29/06/2014

Blogging About Your Guild

I always find it interesting to see how much or how little detail people go into when they blog about their guilds. The question of when and how much to talk about my own guild on here is also one that I've been forced to think about more than a few times.

Positive posts are never a problem. Everyone loves to hear that you think your new guild is awesome. Maybe some of your guildies will even chime in in the comments, agreeing with you on what a great night you had or posting in-jokes. Nobody minds you bragging about how you just got a new boss down either.

Things become a bit trickier however, as soon as you can't be a hundred percent positive about your guild anymore. You may not even think that you're saying anything particularly negative - yet you might still find an angry PM about it in your inbox the next day, written by a guild member who you thought wasn't even aware of your blog. Outright complaining about anything, even if you think it's about an obvious issue and you're justified in bringing it up, is like asking for drama to break out in your comments.

After much deliberation, I've settled on the following rules for myself in regards to posting about my guild and its members:

- Unless your blog is literally protected from the public by a password or something, assume that the people you write about will find it at some point, so never say anything about anyone that you wouldn't be happy to say to their face. Not using people's real names doesn't really fool anyone. Also consider that writing about people in third person on your blog will usually come across as a bit colder and more distanced than if you were saying the same things in casual conversation. Adjust your tone appropriately if you want to make sure that you're not hurting anyone's feelings.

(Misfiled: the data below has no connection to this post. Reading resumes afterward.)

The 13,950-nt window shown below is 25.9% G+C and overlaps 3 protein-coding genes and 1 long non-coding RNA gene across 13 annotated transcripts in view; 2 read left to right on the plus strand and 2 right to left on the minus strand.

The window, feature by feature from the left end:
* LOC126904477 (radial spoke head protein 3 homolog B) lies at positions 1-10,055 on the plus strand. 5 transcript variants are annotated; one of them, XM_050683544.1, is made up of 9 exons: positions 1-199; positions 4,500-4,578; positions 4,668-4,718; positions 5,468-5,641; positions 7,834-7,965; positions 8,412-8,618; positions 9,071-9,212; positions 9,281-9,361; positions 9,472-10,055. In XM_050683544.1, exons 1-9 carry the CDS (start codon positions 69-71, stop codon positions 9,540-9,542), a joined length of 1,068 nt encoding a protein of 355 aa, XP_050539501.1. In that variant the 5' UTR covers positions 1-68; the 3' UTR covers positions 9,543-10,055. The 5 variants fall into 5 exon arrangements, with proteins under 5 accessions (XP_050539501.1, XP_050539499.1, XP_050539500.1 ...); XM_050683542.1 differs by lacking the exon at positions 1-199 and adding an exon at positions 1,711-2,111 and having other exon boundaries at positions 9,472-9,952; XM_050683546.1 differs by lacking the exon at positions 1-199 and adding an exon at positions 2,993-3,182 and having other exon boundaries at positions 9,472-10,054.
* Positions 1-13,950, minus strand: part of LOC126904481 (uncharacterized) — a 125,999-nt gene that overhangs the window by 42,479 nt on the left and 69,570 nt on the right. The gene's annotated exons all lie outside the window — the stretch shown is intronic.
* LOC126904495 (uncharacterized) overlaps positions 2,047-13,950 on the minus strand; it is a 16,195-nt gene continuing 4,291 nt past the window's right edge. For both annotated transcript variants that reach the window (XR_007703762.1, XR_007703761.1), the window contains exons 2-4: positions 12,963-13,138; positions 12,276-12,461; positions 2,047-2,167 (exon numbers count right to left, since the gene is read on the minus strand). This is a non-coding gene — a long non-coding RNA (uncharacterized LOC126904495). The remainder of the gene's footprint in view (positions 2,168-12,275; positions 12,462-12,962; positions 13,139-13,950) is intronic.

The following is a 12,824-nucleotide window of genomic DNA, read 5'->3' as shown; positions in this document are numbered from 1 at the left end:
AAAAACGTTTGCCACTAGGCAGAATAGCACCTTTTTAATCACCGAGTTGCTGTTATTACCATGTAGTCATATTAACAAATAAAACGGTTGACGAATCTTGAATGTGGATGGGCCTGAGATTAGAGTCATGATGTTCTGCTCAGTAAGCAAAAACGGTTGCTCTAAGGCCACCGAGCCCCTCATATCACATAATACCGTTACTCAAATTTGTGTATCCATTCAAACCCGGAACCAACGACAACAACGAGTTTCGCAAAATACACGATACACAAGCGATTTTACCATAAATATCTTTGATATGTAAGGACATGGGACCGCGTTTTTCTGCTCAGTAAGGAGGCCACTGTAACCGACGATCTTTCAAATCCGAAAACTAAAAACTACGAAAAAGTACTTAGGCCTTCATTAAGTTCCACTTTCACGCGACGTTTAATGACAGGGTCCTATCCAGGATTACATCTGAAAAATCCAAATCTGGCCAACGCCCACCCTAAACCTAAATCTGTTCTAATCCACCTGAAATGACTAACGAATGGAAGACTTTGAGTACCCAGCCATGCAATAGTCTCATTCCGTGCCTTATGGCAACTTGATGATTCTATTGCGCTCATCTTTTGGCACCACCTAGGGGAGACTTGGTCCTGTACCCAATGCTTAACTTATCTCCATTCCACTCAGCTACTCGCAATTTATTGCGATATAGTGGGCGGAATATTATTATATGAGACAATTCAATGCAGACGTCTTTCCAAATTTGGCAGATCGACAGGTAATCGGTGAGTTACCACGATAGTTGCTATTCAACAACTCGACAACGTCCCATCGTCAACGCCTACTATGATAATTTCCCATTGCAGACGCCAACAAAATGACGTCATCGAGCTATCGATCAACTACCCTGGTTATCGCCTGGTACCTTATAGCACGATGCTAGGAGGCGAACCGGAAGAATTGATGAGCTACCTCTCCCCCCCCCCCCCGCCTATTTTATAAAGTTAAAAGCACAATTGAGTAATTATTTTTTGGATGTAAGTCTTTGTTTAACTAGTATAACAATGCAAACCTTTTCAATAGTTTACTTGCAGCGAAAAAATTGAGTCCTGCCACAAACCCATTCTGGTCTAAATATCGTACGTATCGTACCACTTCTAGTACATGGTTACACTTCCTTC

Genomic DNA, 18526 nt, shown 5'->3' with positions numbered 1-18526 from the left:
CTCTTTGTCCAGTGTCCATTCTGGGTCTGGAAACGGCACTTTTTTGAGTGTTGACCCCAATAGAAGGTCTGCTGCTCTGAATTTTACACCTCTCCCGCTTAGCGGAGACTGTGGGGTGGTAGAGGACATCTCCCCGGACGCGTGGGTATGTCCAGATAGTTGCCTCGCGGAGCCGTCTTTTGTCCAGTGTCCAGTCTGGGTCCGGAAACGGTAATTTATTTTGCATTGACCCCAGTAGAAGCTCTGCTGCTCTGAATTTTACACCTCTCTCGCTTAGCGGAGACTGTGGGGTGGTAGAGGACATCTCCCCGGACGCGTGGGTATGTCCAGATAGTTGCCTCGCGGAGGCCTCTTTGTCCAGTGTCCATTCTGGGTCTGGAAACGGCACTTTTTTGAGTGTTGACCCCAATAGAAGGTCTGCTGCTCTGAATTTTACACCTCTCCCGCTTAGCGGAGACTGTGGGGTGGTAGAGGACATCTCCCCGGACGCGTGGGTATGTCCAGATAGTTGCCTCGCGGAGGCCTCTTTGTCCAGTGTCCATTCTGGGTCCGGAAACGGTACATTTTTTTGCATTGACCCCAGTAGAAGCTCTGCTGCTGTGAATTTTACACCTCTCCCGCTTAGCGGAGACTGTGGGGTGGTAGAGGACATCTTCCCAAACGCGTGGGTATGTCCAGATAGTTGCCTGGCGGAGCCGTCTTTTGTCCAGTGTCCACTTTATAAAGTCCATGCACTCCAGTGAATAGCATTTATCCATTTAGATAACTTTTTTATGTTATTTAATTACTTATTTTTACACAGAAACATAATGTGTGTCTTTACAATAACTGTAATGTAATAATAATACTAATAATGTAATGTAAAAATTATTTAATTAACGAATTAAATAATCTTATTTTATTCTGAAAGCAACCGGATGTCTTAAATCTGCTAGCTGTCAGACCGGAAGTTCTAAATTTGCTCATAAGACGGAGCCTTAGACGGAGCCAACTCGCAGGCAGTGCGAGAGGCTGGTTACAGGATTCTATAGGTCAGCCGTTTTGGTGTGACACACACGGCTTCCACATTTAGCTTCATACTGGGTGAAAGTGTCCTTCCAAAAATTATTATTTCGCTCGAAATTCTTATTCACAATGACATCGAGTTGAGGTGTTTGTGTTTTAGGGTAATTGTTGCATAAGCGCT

- Avoid being outright negative about your guild. You may think that it's not a big deal and that you're just expressing an opinion, but most people won't see it that way. To them you're a big bad blogger (never mind that you get less than a hundred page views per day) who's doing the online equivalent of slandering them on a national newspaper, or at the very least rudely airing dirty laundry in front of the neighbours. Try to keep conflicts private by addressing them only with others who are directly involved or by venting to your friends in private. I know this can be hard if you're used to using your blog as a place to let off steam, but trust me when I say that no good is going to come of sharing guild-specific grievances with the world at large. Unless you're the guild leader or thinking about quitting anyway and going out with a bang... in which case: sure, go wild and tell everyone about how much your guild sucks.

- If you really want to talk about a particular subject that shines a less than stellar light on your guild, for example because you think that it would make a good cautionary tale for others or because you want to ask for advice, try to focus on your own feelings instead of what other people did or didn't do. People are less likely to take offense to you saying that you're not happy with the new loot system than to you framing the same issue as leadership switching to terrible new loot rules.